Last Will and Testament. Harry didn’t need a will because we owned everything jointly from the beginning. I waited many years before I finally wrote a will, but I’m now updating it again for the third time. To make it legal, I will have it notarized and witnessed by two people. (My bank will do this for me without charge.)

===> Check your state on this point: Illinois law requires that upon the death of a Testator his/her Will must be filed with the local Clerk of Circuit Court within 30 days of the date of the Testator's death.

Importance of Having a Will: I now realize that there is no age where a will isn’t important. Don’t wait as long as I did to write yours. Anyone who owns property—and everyone who has children—needs to have a will to ensure that what they own goes to those they want to have it, and that children will be cared for as their parent/parents wish.

You can download a sample Will to help you write your own. One site that guarantees the form is 100% free, no credit card needed, is

NOTE: If you die without a will, your estate will go to probate court. Read this article to learn what will happen then. This info could give you heart palpitations because probate may be costly to your heirs and you may be shocked to learn how your state will divvy up your real and personal property.

I was unhappy to learn that, as a property owner, my estate may go to probate even though I have a will. Many cities or counties have an attorney that will offer seniors a short free consult for estate plans and I’ve found one in my county. So I will soon set up a consult to discuss my probate options and confirm that my DIY documents are in order.

Advance Healthcare Directive, or Living Will, Several years ago, I created a Medical POA and Living Will, but after re-reading the “Five Wishes” booklet I got years ago, I decided I wanted to make some changes about the end-of-life medical treatments I want/don’t want, how comfortable I want to be if I’m dying, and other things my loved ones need to know.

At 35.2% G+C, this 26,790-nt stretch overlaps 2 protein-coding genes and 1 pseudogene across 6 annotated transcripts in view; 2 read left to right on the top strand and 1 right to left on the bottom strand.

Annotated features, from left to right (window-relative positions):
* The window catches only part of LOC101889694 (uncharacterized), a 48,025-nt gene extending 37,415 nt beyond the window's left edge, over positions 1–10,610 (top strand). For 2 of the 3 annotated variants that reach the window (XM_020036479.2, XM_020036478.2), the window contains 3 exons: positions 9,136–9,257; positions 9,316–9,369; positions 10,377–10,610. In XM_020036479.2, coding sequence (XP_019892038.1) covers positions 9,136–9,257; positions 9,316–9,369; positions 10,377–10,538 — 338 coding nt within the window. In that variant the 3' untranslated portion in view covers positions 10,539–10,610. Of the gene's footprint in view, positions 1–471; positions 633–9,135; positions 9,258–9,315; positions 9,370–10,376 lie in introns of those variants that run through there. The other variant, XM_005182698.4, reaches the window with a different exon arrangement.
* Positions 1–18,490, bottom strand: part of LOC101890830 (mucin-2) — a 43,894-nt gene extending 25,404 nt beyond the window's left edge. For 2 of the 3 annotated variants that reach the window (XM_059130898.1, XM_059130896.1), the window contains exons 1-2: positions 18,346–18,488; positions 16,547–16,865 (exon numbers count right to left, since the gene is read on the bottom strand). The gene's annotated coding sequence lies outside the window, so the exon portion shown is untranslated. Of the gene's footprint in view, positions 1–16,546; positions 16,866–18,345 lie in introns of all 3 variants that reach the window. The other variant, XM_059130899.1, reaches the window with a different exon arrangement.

If you need a Living Will, this booklet may be perfect for you because it covers spiritual, medical, and legal wishes all in one document. It allows your family or caregiver to know exactly what you want, and it’s legally valid in nearly every state. You can purchase a print copy of this booklet for $5 by calling1-888-594-7437 or do an online version for $15 that you can revise without time limits.

If you prefer to do a POA form for healthcare, I suggest you download the free form offered on the site I used for my Financial POA form.

Closing Thoughts

Talking about death and dying is a natural part of life. None of us will escape it. Wouldn’t it be easier for our loved ones for us to have a carefully thought-out plan? For me as a believer in Christ, this discussion is easier because I have the assurance of Jesus that I will be with Him in my Heavenly Home forever.

“Do not let your hearts be troubled. You believe in God; believe also in me. My Father’s house has many rooms; if that were not so, would I have told you that I am going there to prepare a place for you? And if I go and prepare a place for you, I will come back and take you to be with me that you also may be where I am” (John 14:1-3 NIV).

“Never fear dying, beloved. Dying is the last, but the least matter that a Christian has to be anxious about.” –Charles Spurgeon

Previously published as a Brabec Bulletin blog post on Sept. 15, 2022.

Related Articles:

How to Create a Durable Financial Power of Attorney without a Lawyer.  Use this info to help yourself or a family member.

Time Flies—But How Did We Get This Old So Fast? How to estimate how long you might expect to live.

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Reader Comments to original post:

Thanks so much. I’m about to go back and fill in/update/redo what I have so far for my executor, and while I thought I had everything done, upon reflection I see I need to fill in more details.” – Sam M.

“Your Bulletin has motivated me to refocus on efforts to get the ‘Grande Finale’ in order.” – Glen W.

 “We are in the middle of doing this stuff as well.  I think it's awesome you are talking about it and providing the information.” – Sandy C-M.

“I'll be looking at the links you shared and compare with what all we have done with our will and other documents.  Thank you for being so open about this.” – Terrie K.

 “Wonderful article, Barbara. Since my husband has dementia I upgraded our will and did all necessary paperwork. Many people wait till the last minute which causes unnecessary stress for our loved ones. Thank you for your years of knowledge and inspiration.” – Susan M-L.

“Another good and useful Bulletin. And I say that as a recovered lawyer of four decades.” – George B.